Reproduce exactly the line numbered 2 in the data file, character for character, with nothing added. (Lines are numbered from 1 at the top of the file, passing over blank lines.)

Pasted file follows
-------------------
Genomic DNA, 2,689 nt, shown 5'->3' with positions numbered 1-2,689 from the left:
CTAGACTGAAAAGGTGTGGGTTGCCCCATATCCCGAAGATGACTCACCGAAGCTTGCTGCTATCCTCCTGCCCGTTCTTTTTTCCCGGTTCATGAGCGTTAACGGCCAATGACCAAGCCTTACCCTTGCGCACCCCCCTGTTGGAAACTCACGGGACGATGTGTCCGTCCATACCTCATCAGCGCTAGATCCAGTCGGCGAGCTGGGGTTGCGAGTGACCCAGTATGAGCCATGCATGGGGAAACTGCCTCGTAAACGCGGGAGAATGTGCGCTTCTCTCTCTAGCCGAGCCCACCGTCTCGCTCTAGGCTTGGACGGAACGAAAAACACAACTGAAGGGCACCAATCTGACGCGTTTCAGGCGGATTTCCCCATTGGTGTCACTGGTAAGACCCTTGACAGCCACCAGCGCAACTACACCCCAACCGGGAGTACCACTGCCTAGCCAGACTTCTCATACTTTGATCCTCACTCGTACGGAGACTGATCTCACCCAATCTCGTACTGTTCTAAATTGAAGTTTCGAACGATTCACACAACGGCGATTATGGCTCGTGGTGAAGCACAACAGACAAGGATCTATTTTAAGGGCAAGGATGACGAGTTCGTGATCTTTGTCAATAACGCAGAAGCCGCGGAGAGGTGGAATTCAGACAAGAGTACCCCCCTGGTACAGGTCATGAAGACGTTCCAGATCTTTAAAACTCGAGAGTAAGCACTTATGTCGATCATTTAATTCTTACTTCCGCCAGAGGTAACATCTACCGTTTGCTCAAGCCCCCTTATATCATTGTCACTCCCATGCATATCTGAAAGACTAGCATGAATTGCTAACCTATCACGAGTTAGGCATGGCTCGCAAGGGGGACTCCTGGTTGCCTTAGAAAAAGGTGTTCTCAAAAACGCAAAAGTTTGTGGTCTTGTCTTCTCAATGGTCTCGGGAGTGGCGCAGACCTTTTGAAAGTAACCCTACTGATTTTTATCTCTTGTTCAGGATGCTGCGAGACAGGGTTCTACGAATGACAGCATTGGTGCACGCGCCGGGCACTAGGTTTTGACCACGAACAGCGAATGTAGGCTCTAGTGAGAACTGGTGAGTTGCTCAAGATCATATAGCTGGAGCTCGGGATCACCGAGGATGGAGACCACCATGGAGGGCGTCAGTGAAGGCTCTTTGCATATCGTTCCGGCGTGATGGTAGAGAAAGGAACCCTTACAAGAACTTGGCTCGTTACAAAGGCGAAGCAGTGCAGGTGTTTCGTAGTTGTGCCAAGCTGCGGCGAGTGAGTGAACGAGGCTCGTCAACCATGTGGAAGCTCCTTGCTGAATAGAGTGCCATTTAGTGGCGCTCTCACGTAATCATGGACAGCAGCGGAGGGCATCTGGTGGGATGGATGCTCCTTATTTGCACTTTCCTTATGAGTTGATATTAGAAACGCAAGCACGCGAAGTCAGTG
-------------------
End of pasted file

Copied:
CTAGACTGAAAAGGTGTGGGTTGCCCCATATCCCGAAGATGACTCACCGAAGCTTGCTGCTATCCTCCTGCCCGTTCTTTTTTCCCGGTTCATGAGCGTTAACGGCCAATGACCAAGCCTTACCCTTGCGCACCCCCCTGTTGGAAACTCACGGGACGATGTGTCCGTCCATACCTCATCAGCGCTAGATCCAGTCGGCGAGCTGGGGTTGCGAGTGACCCAGTATGAGCCATGCATGGGGAAACTGCCTCGTAAACGCGGGAGAATGTGCGCTTCTCTCTCTAGCCGAGCCCACCGTCTCGCTCTAGGCTTGGACGGAACGAAAAACACAACTGAAGGGCACCAATCTGACGCGTTTCAGGCGGATTTCCCCATTGGTGTCACTGGTAAGACCCTTGACAGCCACCAGCGCAACTACACCCCAACCGGGAGTACCACTGCCTAGCCAGACTTCTCATACTTTGATCCTCACTCGTACGGAGACTGATCTCACCCAATCTCGTACTGTTCTAAATTGAAGTTTCGAACGATTCACACAACGGCGATTATGGCTCGTGGTGAAGCACAACAGACAAGGATCTATTTTAAGGGCAAGGATGACGAGTTCGTGATCTTTGTCAATAACGCAGAAGCCGCGGAGAGGTGGAATTCAGACAAGAGTACCCCCCTGGTACAGGTCATGAAGACGTTCCAGATCTTTAAAACTCGAGAGTAAGCACTTATGTCGATCATTTAATTCTTACTTCCGCCAGAGGTAACATCTACCGTTTGCTCAAGCCCCCTTATATCATTGTCACTCCCATGCATATCTGAAAGACTAGCATGAATTGCTAACCTATCACGAGTTAGGCATGGCTCGCAAGGGGGACTCCTGGTTGCCTTAGAAAAAGGTGTTCTCAAAAACGCAAAAGTTTGTGGTCTTGTCTTCTCAATGGTCTCGGGAGTGGCGCAGACCTTTTGAAAGTAACCCTACTGATTTTTATCTCTTGTTCAGGATGCTGCGAGACAGGGTTCTACGAATGACAGCATTGGTGCACGCGCCGGGCACTAGGTTTTGACCACGAACAGCGAATGTAGGCTCTAGTGAGAACTGGTGAGTTGCTCAAGATCATATAGCTGGAGCTCGGGATCACCGAGGATGGAGACCACCATGGAGGGCGTCAGTGAAGGCTCTTTGCATATCGTTCCGGCGTGATGGTAGAGAAAGGAACCCTTACAAGAACTTGGCTCGTTACAAAGGCGAAGCAGTGCAGGTGTTTCGTAGTTGTGCCAAGCTGCGGCGAGTGAGTGAACGAGGCTCGTCAACCATGTGGAAGCTCCTTGCTGAATAGAGTGCCATTTAGTGGCGCTCTCACGTAATCATGGACAGCAGCGGAGGGCATCTGGTGGGATGGATGCTCCTTATTTGCACTTTCCTTATGAGTTGATATTAGAAACGCAAGCACGCGAAGTCAGTG